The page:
For several years, chatbots were typically used to in customer service environments. These days, chatbots fill a variety of pivotal roles within an enterprise.
Chatbots are growing in popularity, and for good reason. According to SmallBizGenius, chatbots can answer 80 percent of standard questions and cut operational costs by up to 30 percent. These days, 1.4 billion people around the world use chatbots to find what they need.
In an age where artificial intelligence is expanding the way businesses can solve customer issues, chatbots provide your company with an opportunity to improve your customer’s online experience. However, it’s important to understand what kind of chat service you need what you need to do to properly implement and support this service.
The Evolution of Chatbots
Simply put, chatbots are computer programs that give your users another way to interact with your website. Chatbots are known by many names, including AI bots, virtual agents, and conversational interfaces. Regardless of what you call them, they all have the same general goal: to improve customer experience and business efficiencies.
Originally, chatbots were used to direct customers to call an in-house expert or to outsource that call. AI technology has allowed chatbots to extend beyond customer service calls and accommodate other user needs. These days, chatbots can range from basic tools to answer standard user questions to advanced conversational AI bots that are programmed with a logic tree to assist multiple types of users. Chatbots can also provide reporting to help you better understand where you have content gaps or other areas to address.
With AI technology, chatbots offer a way to give consumers a way to interact with your site and ask for what they need 24/7. Modern-day chatbots can be as basic or complex as you need them to be – it just comes down to figuring out the right solution for your organization.
What You Need to Consider When Selecting a Chatbot
While chatbots can be incredibly useful, it’s critical to first assess both your customer’s needs and what it’ll take to implement an effective chatbot. To do this, you’ll need to weigh the following factors.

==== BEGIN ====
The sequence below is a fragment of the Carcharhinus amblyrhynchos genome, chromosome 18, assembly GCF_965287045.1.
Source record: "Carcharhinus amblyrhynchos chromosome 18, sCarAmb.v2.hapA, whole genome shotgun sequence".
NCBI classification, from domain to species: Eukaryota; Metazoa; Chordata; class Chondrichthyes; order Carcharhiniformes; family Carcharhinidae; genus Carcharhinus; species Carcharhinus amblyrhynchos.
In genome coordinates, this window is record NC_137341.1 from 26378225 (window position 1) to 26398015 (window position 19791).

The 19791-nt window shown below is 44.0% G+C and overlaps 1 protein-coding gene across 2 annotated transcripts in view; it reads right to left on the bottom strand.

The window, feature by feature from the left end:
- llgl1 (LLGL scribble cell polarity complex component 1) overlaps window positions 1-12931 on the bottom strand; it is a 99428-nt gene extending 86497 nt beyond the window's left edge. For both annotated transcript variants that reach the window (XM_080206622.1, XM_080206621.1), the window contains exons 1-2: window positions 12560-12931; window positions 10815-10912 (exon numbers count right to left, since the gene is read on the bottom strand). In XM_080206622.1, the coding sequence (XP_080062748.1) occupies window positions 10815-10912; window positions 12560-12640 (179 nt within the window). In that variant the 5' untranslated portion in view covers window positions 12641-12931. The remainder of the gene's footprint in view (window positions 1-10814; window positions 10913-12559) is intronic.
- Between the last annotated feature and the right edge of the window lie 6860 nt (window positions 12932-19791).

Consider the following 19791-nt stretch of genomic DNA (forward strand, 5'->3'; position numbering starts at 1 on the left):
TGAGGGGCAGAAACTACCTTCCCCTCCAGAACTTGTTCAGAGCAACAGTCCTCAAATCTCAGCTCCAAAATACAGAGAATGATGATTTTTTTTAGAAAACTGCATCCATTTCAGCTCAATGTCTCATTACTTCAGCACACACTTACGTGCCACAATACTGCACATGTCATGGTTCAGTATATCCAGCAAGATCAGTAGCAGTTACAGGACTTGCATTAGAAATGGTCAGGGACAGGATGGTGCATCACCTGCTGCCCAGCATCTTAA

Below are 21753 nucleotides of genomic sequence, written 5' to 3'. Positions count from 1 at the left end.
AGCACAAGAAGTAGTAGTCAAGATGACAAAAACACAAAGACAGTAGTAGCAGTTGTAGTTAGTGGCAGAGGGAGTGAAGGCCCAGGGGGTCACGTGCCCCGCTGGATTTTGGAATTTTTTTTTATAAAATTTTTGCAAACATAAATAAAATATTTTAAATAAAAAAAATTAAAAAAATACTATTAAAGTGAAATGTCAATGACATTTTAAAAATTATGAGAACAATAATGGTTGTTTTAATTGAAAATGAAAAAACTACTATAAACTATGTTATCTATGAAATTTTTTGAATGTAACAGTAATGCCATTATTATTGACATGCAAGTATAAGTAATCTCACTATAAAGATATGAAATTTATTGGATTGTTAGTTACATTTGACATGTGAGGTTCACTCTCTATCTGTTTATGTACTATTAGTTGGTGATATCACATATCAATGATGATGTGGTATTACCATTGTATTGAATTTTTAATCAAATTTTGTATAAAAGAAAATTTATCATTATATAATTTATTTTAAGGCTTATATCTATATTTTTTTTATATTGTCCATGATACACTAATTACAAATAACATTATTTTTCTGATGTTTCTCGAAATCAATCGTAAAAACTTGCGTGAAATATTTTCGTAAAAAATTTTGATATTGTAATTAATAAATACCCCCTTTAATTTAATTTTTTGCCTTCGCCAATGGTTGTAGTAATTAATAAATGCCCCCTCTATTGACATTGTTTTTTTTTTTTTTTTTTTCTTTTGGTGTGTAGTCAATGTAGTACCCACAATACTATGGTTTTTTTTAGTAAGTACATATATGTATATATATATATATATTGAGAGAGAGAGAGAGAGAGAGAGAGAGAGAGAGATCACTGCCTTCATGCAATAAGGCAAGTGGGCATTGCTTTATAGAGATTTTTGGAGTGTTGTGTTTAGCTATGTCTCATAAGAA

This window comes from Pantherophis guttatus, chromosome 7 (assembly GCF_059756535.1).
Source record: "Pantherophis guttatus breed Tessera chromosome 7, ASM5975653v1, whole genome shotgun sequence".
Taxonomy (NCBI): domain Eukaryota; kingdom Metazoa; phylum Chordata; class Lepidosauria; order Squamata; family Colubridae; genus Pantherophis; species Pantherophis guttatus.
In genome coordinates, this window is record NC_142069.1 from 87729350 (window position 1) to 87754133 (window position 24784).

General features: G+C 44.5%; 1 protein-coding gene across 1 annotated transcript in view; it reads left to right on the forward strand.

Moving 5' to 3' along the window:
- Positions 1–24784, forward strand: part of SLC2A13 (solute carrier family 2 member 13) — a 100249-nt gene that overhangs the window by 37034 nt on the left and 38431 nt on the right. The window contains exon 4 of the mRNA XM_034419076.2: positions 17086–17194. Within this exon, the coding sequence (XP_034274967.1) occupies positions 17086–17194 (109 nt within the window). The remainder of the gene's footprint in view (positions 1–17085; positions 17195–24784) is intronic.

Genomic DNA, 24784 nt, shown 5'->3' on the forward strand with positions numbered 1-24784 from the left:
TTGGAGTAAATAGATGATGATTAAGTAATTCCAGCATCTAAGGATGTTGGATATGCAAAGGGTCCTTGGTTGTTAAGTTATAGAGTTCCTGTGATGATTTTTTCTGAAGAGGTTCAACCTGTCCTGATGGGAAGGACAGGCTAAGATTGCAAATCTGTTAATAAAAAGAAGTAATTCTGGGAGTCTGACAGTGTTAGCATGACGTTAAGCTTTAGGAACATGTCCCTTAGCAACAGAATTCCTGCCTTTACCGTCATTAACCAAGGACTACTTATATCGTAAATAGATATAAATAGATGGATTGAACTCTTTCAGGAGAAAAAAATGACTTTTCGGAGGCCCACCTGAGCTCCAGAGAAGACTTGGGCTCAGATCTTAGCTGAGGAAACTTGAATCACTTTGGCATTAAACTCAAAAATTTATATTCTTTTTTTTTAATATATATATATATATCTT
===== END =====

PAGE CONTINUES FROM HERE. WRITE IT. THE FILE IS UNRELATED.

- Chatbot Platforms/Cost
In terms of adding a chatbot to your site, the process is very simple. Chatbot platforms are almost always a third-party platform that you can quickly and easily implement by adding a piece of code to your site. These platforms can work on just about any website or template regardless of your CMS. As such, you rarely need to worry about whether a chatbot platform is compatible with your site.
What’s much more difficult is identifying whether the idea of a chatbot makes sense for your organization as a whole. To do this, you’ll need to evaluate a few different factors:
- Why do you need a chatbot?
- What will it take to set up the chatbot?
- Do you have the means to support that chatbot?
- How much will the chatbot cost?
Why do you need a chatbot for your business?
In general, most business can benefit from chatbots in some way. Determining whether you have a legitimate use for a chatbot is simple: can it improve the overall user experience for your website? If the answer is yes, a chatbot can help.
A useful chatbot can make sense whether you need something to answer basic customer service or to provide engineers with quick access to technical questions. If the following benefits sound good to you, a chatbot is worth some consideration.
- Provide guaranteed, streamlined customer support
- Improve customer experience and engagement
- Create a direct path to sales professionals
- Allow customers to manage simple tasks autonomously
- Enhance shopping journeys
- Resolve technical issues
- Give users direct attention and quick responses
What will it take to set up the chatbot?
While deciding whether a chatbot can improve your website is easy, taking the time and effort necessary to get it ready for users is another matter.